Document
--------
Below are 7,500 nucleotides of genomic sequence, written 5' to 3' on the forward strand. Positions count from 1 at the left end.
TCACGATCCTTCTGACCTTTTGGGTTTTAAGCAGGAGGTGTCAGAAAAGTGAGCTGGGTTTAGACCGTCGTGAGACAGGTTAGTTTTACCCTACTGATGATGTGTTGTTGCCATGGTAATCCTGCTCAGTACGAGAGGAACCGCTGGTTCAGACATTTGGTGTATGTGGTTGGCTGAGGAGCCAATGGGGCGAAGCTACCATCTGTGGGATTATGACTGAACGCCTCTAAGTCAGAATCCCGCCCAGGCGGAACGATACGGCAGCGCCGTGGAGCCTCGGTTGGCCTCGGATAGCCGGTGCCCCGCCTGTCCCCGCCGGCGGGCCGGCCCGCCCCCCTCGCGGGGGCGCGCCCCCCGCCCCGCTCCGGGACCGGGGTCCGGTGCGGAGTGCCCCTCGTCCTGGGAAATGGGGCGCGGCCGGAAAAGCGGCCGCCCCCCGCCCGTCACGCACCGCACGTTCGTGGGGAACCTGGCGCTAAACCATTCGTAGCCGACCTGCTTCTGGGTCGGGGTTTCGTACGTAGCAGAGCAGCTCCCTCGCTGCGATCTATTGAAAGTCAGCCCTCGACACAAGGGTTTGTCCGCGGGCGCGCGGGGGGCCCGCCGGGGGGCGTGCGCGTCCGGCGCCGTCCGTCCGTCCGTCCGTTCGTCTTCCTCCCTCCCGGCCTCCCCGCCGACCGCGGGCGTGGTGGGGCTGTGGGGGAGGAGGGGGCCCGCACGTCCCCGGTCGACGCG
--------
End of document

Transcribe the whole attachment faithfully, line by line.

Below are 7,500 nucleotides of genomic sequence, written 5' to 3' on the forward strand. Positions count from 1 at the left end.
TCACGATCCTTCTGACCTTTTGGGTTTTAAGCAGGAGGTGTCAGAAAAGTGAGCTGGGTTTAGACCGTCGTGAGACAGGTTAGTTTTACCCTACTGATGATGTGTTGTTGCCATGGTAATCCTGCTCAGTACGAGAGGAACCGCTGGTTCAGACATTTGGTGTATGTGGTTGGCTGAGGAGCCAATGGGGCGAAGCTACCATCTGTGGGATTATGACTGAACGCCTCTAAGTCAGAATCCCGCCCAGGCGGAACGATACGGCAGCGCCGTGGAGCCTCGGTTGGCCTCGGATAGCCGGTGCCCCGCCTGTCCCCGCCGGCGGGCCGGCCCGCCCCCCTCGCGGGGGCGCGCCCCCCGCCCCGCTCCGGGACCGGGGTCCGGTGCGGAGTGCCCCTCGTCCTGGGAAATGGGGCGCGGCCGGAAAAGCGGCCGCCCCCCGCCCGTCACGCACCGCACGTTCGTGGGGAACCTGGCGCTAAACCATTCGTAGCCGACCTGCTTCTGGGTCGGGGTTTCGTACGTAGCAGAGCAGCTCCCTCGCTGCGATCTATTGAAAGTCAGCCCTCGACACAAGGGTTTGTCCGCGGGCGCGCGGGGGGCCCGCCGGGGGGCGTGCGCGTCCGGCGCCGTCCGTCCGTCCGTCCGTTCGTCTTCCTCCCTCCCGGCCTCCCCGCCGACCGCGGGCGTGGTGGGGCTGTGGGGGAGGAGGGGGCCCGCACGTCCCCGGTCGACGCG